Service Learning in the Humanities
Reid Locklin, Christianity and Culture Programme and Centre for the Study of Religion
At first glance, teaching a Torontonian how to play hockey might not seem to be a form of inter-religious dialogue. It’s this kind of unexpected connection, however, that gives students in Reid Locklin’s service learning courses a personal reference for the complex conflicting perspectives their discipline presents.
The idea for introducing service learning into his teaching came when Locklin, Associate Professor in the Christianity and Culture Programme and the Centre for the Study of Religion, was thinking about how best to teach the diverse student audience his courses attract. The Christianity and Culture Programme examines multiple religious perspectives from the point of view of an insider to the Christian tradition, but teaches students from Christian, post-Christian, and non-Christian backgrounds. Building on previous experiences of his own, Locklin decided to try to design “a course where the question of critical reflection on experience was introduced at the front and developed throughout the course.” Working with the UofT Centre for Community Partnerships helped him develop the courses and understand what challenges to expect. To create room for deep reflection, he builds his courses to be heavier on content in the beginning, and then eases as students move into their placements.
Locklin feels the service placements are important because they provide personal frames of reference for settings of religious difference, which are crucial for students to respond to within their field. “When you look at a theory of dialogue or theory of religious others,” Locklin says, “it matters a lot if you have someone in mind.” Service placements in Locklin’s courses range from offices like the UofT Multi-Faith Centre, Muslim, Buddhist and Hindu communities, or Baycrest hospital, which houses many Holocaust survivors.
The personal context for the reflection leads Locklin’s students to think more critically and ask more sophisticated questions. He has found that his 2nd- and 3rd-year service course often out-performs his 4th year seminar course, because of the influence of the placements. Final assignments also regularly surprise him. The first time Locklin asked students to compose a portfolio, instead of an essay, he wasn’t sure what would result. When it all added up, he found they were “some of the most amazing pieces of work [he] had ever seen.” Many students leave his courses with new clarity about possible professions, thinking about how they would like to be teachers, or deciding to pursue law.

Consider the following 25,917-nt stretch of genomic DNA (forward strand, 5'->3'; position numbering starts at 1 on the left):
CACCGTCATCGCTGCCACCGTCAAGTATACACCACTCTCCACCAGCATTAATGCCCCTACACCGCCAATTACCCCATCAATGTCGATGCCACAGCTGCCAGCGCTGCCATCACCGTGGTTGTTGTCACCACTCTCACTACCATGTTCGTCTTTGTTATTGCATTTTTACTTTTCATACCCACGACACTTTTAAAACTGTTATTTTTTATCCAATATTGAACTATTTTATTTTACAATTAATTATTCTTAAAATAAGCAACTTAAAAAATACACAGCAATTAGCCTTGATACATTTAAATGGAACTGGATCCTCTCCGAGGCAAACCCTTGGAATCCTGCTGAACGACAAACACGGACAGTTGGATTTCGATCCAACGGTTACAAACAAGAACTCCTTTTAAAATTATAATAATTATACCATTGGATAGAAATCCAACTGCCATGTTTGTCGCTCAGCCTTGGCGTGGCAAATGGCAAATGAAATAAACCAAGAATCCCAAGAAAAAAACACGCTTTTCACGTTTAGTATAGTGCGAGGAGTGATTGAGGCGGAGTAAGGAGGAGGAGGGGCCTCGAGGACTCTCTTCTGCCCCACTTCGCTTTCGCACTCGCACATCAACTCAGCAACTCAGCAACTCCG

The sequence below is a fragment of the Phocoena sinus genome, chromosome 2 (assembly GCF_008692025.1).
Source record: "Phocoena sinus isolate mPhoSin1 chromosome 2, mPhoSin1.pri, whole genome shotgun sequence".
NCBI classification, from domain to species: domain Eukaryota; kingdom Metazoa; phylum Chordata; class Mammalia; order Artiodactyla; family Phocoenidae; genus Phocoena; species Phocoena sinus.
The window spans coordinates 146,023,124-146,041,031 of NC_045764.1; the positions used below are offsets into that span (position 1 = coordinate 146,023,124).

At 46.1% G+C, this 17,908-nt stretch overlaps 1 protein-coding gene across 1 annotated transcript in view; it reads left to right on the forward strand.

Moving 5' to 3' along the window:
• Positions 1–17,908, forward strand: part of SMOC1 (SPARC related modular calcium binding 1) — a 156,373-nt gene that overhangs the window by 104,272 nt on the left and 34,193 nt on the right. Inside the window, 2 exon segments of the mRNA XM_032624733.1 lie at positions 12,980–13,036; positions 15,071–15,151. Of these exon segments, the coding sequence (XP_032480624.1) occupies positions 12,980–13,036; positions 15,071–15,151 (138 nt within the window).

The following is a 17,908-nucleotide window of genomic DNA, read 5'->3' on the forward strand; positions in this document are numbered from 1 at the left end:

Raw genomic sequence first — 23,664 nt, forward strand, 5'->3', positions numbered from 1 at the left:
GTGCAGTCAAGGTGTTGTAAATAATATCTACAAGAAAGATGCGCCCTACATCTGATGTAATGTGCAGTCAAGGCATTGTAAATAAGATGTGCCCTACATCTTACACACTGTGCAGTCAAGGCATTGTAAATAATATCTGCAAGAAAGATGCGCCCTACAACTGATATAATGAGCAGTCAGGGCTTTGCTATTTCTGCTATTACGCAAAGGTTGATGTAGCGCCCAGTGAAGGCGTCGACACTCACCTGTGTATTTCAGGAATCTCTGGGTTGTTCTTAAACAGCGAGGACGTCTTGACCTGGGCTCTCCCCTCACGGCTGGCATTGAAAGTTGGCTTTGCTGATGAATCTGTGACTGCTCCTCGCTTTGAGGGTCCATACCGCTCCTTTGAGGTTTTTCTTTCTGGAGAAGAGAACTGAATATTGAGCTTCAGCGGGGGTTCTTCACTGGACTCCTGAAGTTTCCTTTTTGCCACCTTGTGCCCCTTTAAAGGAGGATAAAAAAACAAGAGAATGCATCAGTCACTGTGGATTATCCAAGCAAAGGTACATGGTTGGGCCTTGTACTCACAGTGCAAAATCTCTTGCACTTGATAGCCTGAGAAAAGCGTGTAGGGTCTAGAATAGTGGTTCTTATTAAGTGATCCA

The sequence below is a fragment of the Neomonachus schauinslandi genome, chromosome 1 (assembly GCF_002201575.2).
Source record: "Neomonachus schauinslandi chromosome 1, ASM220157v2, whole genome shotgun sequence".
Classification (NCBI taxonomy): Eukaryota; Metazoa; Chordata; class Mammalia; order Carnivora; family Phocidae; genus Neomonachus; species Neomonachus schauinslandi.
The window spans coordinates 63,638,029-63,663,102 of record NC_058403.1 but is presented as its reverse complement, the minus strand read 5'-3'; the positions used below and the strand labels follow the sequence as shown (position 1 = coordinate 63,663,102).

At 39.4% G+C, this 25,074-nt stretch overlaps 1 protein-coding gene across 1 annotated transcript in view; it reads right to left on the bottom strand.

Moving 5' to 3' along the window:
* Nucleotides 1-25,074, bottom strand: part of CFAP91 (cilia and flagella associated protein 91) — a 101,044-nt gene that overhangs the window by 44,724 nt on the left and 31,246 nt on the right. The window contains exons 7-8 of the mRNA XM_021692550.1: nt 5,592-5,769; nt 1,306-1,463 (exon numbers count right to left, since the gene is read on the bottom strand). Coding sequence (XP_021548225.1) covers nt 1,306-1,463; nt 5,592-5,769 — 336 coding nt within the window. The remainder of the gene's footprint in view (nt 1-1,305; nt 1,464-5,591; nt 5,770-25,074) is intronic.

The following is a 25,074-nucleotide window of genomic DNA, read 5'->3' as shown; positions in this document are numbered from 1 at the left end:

A large part of Locklin’s role is to work with the service partners, which can lead to unexpected challenges and fruitful connections. He cites a particular example of working with an ethnically and religiously diverse Toronto neighbourhood with significant communities of Muslims and Christians. Many Muslim residents of the neighbourhood had concerns around access to hockey, and learning to skate, and so one of his students began teaching residents how to skate. It was a simple task that created a community link, and Locklin reports, “I don’t think she realized how much of a difference this was.” Rather than learning only from a textbook, his students about the complexity of self-identification within religious groups, and misrepresentations of Muslims within the community “from talking to people.”
Locklin describes the main challenge of service learning as a process of delayed gratification. “It’s busy and you don’t always see the benefits until the end.” More positively, it has also forced him, albeit “in a radical way” to understand how he uses his lectures. Since students spend so much time learning outside the classroom, he focuses his attention on how to respond to students by modelling what he wants to see in reflections. “I can be very strategic,” he says, “about using the time we do have to find something that would be helpful, instead of covering the material. I don’t have to think about just covering the material.” It pays off in the feedback from students, who tell him how helpful they find it for him to model the kind of thinking he asks them to show in reflections. It has also led him to further reflections about his field, and forthcoming publications about his teaching.
When asked about advice for other faculty thinking about introducing service learning, Locklin suggests careful thinking about how students analyze their service, and reinforces again the importance of modelling ways to reflect. He also recommends starting small, in order to learn more about how it might work, but knows there’s often no other way than large scale. “I had a teacher in composition once who told me there are things you never, ever do… unless they work! So start with a limited project unless the only real way to make service learning work in your course is to make it central.” His final piece of advice? Not to worry about things going awry. The challenges are central to learning, and often the most rewarding part of the process. “No matter what you do it’ll be messy! So go for it.”